This review was originally published on Pol Culture.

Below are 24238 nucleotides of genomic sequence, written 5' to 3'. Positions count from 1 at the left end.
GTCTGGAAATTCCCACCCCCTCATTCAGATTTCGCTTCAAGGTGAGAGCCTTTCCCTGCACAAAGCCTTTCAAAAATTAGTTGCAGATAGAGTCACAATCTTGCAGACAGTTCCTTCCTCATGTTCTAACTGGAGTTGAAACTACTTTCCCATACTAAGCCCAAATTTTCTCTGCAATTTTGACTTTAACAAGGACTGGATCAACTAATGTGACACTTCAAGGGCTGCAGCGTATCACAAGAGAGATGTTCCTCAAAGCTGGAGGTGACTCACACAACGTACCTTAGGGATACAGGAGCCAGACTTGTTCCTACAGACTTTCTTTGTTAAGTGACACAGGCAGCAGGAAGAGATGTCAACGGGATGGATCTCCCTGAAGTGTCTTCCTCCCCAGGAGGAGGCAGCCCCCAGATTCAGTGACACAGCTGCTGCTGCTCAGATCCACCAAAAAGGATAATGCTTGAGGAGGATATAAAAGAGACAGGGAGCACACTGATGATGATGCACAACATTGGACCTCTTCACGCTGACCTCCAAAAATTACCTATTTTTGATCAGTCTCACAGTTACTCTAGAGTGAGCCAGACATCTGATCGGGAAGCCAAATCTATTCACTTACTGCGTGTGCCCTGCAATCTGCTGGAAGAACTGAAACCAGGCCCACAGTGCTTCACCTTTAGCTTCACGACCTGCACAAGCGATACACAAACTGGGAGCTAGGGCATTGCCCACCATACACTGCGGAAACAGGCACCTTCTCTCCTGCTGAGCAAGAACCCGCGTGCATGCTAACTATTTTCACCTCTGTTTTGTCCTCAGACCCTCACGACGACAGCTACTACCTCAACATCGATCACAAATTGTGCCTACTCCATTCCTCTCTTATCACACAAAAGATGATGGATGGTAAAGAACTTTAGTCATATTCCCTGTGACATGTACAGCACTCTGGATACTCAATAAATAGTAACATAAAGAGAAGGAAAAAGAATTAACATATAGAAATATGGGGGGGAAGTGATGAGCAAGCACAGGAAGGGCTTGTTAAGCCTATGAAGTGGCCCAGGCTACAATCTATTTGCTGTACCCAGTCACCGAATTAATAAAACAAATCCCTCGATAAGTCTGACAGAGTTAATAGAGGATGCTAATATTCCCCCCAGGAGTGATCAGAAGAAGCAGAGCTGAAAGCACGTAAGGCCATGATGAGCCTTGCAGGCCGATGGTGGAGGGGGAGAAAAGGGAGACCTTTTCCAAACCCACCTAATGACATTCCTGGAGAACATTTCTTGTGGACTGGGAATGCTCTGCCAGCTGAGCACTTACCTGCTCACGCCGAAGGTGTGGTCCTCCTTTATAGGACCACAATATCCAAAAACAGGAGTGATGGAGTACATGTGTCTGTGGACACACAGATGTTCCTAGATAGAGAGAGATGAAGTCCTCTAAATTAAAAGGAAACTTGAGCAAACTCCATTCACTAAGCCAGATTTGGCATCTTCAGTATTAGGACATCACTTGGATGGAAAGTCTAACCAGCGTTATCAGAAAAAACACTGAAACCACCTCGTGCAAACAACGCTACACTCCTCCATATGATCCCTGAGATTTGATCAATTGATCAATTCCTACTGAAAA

With films such as Chinatown, Shampoo, and The Last Detail to his credit, Robert Towne is rightly considered one of the finest screenwriters in Hollywood history. But with Personal Best, his engaging 1982 directorial debut, he handled the project as a director’s film. He doesn’t appear to have started with a fleshed-out screenplay. The film’s story--the relationship of two track-and-field athletes (Mariel Hemingway and Patrice Donnelly) over the four years they spend training for the 1980 Summer Olympics--is rather slight. There’s an offhand, casual feel to the dialogue, and the only notable suspense comes from the question of how Towne will handle the anticlimactic ending. (The United States and several other countries boycotted the Moscow-hosted 1980 games, so the athletes trained for a goal they were not allowed to realize.) Towne’s approach to the film was to use the script as a bare-bones foundation; he seems to have discovered the film in the shooting and shaped it in the editing. The picture has a loose, improvisatory feel. Towne is also enamored with the physicality of the athletes. He builds whole scenes out of the drama of their exertions and repose. He also doesn't hide his admiration for their physical beauty. The admiration is platonic, though; there’s nothing prurient about his tone. His tastefulness extends to his handling of the relationship of the Hemingway and Donnelly characters, who are romantically involved for most of the film. The film was unusual for its time; Towne treats lesbianism as no big deal. He isn’t judgmental, and he doesn’t congratulate himself on the enlightenment of his portrayal. Romantic inclinations are depicted as just another aspect of the women’s characters. Overall, the film is a fresh and lively effort. It holds up quite well over three decades after its release. Scott Glenn co-stars as the women's coach. The cinematography is by Michael Chapman.